Democratic candidates in all three Clark County Commission races amassed large campaign war chests compared to their Republican opponents.
It’s not surprising, given that two of the Democratic contenders are commission incumbents and one served as a county School Board trustee for 12 years, creating name recognition, political analysts say.
In contrast, the three Republican challenger have never held public office. One of them barely campaigned.
Democratic incumbent Chris Giunchigliani raised $533,000 for her District E contest, most of which appeared to be unnecessary. Her Republican opponent, Ben Boarman, did little campaigning and filed no campaign finance report with the county.
Incumbent Susan Brager, also a Democrat, collected $300,000, dwarfing the $3,500 raised by her Republican rival, Mitchell Tracy. Independent American Party candidate Jeff “Sarge” Durbin raised $5,700. Democrat Mary Beth Scow pulled in $511,000, far outpacing the $40,000 that Republican challenger Douglas Bell raised.
Scow, a three-term School Board member, is an established political veteran with the Mormon network behind her, said David Damore, a political science professor at University of Nevada, Las Vegas.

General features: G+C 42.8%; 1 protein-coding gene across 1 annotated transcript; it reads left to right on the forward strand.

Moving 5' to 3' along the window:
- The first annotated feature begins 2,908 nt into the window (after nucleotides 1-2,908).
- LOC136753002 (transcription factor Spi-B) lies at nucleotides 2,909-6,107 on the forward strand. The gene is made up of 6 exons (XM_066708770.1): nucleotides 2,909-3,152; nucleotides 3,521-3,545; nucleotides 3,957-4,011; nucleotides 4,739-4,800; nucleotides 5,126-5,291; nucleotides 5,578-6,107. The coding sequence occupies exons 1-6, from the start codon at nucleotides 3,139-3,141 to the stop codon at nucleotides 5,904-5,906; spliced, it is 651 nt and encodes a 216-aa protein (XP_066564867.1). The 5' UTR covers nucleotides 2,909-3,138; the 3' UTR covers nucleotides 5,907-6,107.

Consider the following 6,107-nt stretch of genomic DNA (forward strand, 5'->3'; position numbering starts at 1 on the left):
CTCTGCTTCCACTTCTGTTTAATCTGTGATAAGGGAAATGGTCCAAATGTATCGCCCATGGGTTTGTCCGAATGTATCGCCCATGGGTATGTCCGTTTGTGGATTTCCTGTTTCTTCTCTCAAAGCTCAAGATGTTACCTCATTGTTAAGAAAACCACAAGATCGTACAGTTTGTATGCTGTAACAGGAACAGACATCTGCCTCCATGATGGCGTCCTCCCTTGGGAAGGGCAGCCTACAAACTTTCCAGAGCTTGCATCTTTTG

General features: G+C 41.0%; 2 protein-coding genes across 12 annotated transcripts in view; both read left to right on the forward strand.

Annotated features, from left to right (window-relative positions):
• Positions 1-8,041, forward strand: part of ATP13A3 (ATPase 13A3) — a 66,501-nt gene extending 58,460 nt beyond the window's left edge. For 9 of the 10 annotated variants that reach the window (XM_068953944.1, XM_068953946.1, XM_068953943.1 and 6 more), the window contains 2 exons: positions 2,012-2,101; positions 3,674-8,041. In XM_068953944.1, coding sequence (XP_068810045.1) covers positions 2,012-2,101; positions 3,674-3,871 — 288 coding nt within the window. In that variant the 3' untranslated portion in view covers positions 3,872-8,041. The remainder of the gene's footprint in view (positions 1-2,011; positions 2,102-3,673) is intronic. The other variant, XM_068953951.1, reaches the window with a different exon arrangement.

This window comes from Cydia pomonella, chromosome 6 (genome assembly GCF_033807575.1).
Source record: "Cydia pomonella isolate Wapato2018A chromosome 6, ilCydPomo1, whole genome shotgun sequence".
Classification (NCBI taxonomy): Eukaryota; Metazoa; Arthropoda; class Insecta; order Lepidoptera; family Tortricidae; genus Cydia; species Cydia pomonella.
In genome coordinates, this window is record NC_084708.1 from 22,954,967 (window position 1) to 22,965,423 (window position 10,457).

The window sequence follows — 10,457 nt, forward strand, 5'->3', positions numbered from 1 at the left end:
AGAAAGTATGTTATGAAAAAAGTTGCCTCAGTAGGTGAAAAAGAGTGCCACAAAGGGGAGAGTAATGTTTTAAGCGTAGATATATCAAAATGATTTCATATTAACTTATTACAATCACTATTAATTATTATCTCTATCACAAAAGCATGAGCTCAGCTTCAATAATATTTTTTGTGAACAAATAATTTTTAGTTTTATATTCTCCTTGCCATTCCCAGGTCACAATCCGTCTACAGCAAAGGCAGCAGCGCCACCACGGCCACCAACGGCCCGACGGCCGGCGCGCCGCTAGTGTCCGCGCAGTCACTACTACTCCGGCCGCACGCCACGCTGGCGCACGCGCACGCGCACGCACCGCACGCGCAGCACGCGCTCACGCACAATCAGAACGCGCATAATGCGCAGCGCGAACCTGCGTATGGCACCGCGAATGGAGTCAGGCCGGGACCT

“Mary Beth Scow may not be an incumbent, but she might as well be,” said Chuck Muth, a conservative political consultant.
Damore said incumbents have a natural edge in fundraising because they are “a known commodity” with political clout to offer in return for donations. “As long as you haven’t done something totally stupid and gotten yourself in a scandal,” he added.
The County Commission is the most influential political body in the state, so donors are going to put their money on candidates with experience in elected office, Muth said.
Muth said Republicans failed to recruit strong candidates who could have capitalized on the anti-Democratic climate and made gains on the local level. This was their best chance to crack the all-Democratic County Commission, Muth said.
“The Republicans blew a tremendous opportunity,” Muth said.
Both Muth and Damore blame the turmoil within the local Republican Party, which they say has changed leaders several times in the past two years.
Bell said all of his campaign money came from his friends, family and his own pocket. Donors, even conservative ones, refused to give him anything, instead preferring to go with the name they knew — Scow — because they felt she had the best chance of winning, he said.
He called the half a million dollars that Scow raised “obscene” and said it gives Scow “the appearance of being bought and paid for.”
“I’ve been running a poor man’s campaign going door to door,” Bell said. “If she says she has been going door to door, I’ll match my suntan with hers any day.”
Scow said that, indeed, no one she has asked for a donation has refused.
But she insists she is beholden to no one because her list of donors is long and diverse — businesses and individuals, conservatives and liberals.
“I’ve worked really hard in the community for many years,” Scow said. “I’m an honest-hearted person. So I think people want to embrace that and support it.”
Contact reporter Scott Wyland at swyland@review journal.com or 702-455-4519.